|Updated: 7/02/14 | © 1999 - 2014 Cool Bunny Media | Da Cool Bunny sez 'Spank that Plank, Baby!'|
According to web research one of the musicians listed as A. N. Other on the album sleeve is none other than Jeff Beck, who was reportedly 'conned' into playing on the sessions. This has not been officially confirmed, so it could just be another apocryphal tale from the crazy world of rock...
I know, I know, the Beverly Hillbillies weren’t exactly the cutting edge of rock ‘n’ roll, but this ‘soundtrack’ from the venerable mid-1960’s tv sitcom has some unexpected delights. For starters, along with the tv show’s cast of Buddy Ebsen (Jed Clampett), Irene Ryan (Granny), Max Baer (Jethro) and Elly May (Donna Douglas) the musical accompaniment was by Nashville bluegrass legends Lester Flatt and Earl Scruggs.
Produced and originally released in 1965, this album was intended to capitalise on the huge international success of the Beverly Hillbillies. The exploits of the Clampett family in Bevery Hills entertained millions, especially in the way their folksy, unsophisticated but savy philosophy was a match for the city sharks of California. While this album was simply a merchandising opportunity for the tv production company, the cast and musicians had a ball recreating the show on vinyl. But the bonus factor was some prime bluegrass in The Ballad of Jed Clampett (which actually became a hit single!), Beverly Hills, Vittles and Critters, while a Broadway show tune backing was attached to the more mundane Lady Lessons and Birds and Bees.
It seemed a natural ‘fit’ to utilise country music to give the Clampetts their musical identity. And as they supposedly came from the backwoods of Tennessee, bluegrass was the natural choice. Flatt and Scruggs were one of the most popular country acts of the period, and holders of the flame when it came to the sound of true country music (the sort played on the cabin porch with a jug of cider by your foot), rather than the Nashville corporate version which was slick and sweet. Today, the Beverly Hillbillies are nothing more than a footnote in tv history, periodically dug out of the archives for a nostalgic re-run. And the album hasn’t aged well, some of the tracks sounding downright naive (and yes, naff) now. But the tracks featuring Flatt & Scruggs and the cast belting out the bluegrass songs still have the power to get your foot tapping and your voice singing along to lyrics you didn’t know you still remember.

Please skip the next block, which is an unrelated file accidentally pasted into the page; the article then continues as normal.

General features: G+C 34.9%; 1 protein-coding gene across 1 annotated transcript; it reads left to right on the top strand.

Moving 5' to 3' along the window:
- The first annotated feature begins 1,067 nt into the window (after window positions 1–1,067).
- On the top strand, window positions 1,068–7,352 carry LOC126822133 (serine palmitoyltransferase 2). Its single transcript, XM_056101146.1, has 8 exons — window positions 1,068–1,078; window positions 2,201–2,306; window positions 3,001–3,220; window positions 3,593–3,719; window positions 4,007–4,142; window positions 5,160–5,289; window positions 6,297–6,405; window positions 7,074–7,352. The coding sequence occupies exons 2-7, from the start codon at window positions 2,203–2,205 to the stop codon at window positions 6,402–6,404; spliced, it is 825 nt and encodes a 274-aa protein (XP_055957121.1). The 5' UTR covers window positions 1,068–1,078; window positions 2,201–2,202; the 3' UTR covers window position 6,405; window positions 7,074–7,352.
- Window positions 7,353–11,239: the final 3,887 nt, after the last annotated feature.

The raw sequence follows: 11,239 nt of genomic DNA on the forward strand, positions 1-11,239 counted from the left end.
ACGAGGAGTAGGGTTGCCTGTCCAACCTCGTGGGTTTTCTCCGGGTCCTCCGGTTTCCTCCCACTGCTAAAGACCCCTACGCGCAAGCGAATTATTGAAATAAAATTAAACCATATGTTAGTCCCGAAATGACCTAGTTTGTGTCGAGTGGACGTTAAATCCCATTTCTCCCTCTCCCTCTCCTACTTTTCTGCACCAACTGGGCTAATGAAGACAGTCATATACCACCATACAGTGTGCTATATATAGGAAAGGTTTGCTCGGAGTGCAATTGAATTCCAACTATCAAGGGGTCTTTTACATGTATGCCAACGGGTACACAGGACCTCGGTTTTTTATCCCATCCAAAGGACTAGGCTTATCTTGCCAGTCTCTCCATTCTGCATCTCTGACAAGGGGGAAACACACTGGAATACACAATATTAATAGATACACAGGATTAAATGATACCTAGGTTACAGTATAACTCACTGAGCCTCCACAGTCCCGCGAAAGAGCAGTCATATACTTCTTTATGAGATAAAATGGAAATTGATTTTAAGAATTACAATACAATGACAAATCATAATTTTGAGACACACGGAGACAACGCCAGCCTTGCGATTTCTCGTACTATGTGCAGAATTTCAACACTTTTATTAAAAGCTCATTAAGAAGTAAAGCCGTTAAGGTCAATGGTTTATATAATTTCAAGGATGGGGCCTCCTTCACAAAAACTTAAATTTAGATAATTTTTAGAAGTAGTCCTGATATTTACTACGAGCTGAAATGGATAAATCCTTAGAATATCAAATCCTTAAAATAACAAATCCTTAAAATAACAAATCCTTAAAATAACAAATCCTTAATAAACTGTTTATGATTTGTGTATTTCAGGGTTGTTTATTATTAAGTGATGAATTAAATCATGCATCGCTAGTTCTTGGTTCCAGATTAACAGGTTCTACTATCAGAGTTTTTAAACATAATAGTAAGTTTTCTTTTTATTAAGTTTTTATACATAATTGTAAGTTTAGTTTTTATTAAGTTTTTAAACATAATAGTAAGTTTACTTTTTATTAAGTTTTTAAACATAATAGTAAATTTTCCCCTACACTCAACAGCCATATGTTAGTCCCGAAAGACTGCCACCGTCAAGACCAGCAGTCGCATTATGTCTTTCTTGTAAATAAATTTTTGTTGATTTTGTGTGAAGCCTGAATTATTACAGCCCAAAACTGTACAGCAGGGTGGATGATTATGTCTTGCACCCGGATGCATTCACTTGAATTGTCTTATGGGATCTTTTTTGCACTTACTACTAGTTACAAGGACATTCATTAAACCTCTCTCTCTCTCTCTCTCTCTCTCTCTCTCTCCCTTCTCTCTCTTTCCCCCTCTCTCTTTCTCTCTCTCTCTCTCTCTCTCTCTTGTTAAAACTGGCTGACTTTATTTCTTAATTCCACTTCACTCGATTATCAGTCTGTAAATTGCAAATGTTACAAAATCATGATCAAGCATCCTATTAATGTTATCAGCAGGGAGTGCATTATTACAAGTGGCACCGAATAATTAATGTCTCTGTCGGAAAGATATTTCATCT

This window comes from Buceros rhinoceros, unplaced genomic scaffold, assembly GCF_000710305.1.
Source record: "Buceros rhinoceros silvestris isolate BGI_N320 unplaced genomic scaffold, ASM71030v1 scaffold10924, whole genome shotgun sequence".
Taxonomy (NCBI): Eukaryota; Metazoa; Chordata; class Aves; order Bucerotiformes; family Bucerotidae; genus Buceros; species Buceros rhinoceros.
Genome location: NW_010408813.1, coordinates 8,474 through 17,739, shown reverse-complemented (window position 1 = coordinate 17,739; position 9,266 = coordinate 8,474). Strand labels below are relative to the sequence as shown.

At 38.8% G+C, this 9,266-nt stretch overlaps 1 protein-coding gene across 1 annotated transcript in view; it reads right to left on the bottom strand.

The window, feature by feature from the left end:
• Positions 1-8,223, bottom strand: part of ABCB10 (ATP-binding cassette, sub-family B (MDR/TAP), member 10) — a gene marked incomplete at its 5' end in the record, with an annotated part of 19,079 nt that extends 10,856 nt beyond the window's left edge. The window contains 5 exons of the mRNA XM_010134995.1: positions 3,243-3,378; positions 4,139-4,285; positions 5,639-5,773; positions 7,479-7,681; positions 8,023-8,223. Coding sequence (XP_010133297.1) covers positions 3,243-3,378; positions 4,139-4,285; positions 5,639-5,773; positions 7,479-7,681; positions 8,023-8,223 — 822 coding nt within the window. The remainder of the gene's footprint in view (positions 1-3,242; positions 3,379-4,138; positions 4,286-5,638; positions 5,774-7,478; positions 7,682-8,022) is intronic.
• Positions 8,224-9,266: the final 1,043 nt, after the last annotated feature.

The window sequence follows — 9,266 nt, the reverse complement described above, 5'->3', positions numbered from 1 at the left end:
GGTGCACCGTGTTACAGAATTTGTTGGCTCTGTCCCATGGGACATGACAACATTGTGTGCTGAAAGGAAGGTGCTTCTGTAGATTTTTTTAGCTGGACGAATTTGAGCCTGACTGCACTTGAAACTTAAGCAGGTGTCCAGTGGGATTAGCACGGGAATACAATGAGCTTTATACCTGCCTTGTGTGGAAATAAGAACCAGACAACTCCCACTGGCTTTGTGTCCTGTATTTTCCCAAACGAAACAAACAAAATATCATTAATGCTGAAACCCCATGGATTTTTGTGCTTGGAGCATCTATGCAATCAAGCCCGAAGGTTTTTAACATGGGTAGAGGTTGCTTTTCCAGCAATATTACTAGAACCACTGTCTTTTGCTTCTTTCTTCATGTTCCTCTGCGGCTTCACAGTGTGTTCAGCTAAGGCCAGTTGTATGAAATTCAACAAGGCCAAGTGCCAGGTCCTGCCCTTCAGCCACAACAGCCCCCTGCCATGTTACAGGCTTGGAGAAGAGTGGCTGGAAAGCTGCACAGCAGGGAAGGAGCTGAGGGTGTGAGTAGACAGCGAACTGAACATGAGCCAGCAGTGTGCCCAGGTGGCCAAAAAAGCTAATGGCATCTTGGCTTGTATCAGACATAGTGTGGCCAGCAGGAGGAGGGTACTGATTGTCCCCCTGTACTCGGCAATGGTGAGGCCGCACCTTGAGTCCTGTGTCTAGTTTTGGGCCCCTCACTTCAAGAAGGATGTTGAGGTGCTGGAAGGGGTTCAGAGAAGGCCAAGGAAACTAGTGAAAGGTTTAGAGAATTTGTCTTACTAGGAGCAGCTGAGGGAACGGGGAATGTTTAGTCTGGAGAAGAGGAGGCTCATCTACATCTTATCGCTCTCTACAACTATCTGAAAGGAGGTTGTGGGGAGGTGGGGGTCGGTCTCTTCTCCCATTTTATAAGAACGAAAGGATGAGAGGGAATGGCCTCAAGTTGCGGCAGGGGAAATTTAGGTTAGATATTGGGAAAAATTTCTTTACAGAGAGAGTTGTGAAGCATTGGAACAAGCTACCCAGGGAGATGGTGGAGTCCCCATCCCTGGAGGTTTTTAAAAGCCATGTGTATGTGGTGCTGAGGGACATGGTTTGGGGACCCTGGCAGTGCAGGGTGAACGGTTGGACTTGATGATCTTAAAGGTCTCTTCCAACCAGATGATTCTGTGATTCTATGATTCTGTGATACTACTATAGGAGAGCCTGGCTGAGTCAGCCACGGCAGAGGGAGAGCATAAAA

The ‘super-session’ has long become defunct within the rock world, though even now there are still a few dying spasms launched onto an unsuspecting world periodically. Music From Free Creek comes from the early 70’s when such groupings of stellar names still happened just for the sheer fun of it - before the agents and managers got involved and started upping the ante in financial and publicity terms.
Free Creek is something of an enigma, in the twenty-five odd years that I’ve had this double LP I’ve yet to find any documentation in the rock reference literature regarding its genesis and aims. It seems to have just appeared in the racks and indeed vanished again quickly. (If you have any information on this album please contact me) What I can tell you is that Free Creek (subtitled ‘The Great Super-Session Rip-Off Chase') is a fine collaboration by over fifty top rock, country and jazz musicians and singers.
Here’s just a sample of those involved: Linda Ronstadt, Dr John, Bernie Leadon, Red Rhodes, Chris Wood, Todd Rundgren, Keith Emerson, Mitch Mitchell, Valerie Simpson, plus a few anonymous star names moonlighting from their recording contracts! And along with these are assorted members of The Byrds, Canned Heat, Buddy Rich Big Band, Woody Herman Band, Blood, Sweat & Tears, John Mayall’s Bluesbreakers, Traffic, Flying Burrito Brothers, Michael Nesmith & The First National Band, Three Dog Night, Janis Joplin and Neil Diamond’s bands, plus many others.
The common factor is that all these musicians come from cutting edge backgrounds: groups and artists who had reputations for pushing back the envelope of rock, country-rock and jazz. This album is a vast masterclass bringing together stellar talent and fusing musical styles together. The early 70’s was a period of experimentation and this album is such an experiment. The opening track Cissy Strut is raunchy and tight r‘n’b instrumental that sets the template for over half the the album. Then there are the country ballads by Linda Ronstad: He Darked The Sun and Living Like A Fool, confirming her as one of the very best country rockers. And there are cool jazz rock tracks such as Lay Lady Lay featuring the duelling flautists Chris Wood and Joe Farrell.
Listened to with today’s ears Free Creek probably wouldn’t sound that groundbreaking, yet in the early 70’s musicians from differing disciplines were still trying to find common ground. On this album they found it in spades and it shows in the high quality musicianship displayed here. I suppose it’s a forlorn hope but I wish that Charisma would dig this album out of the archives, dust it down and release it on CD.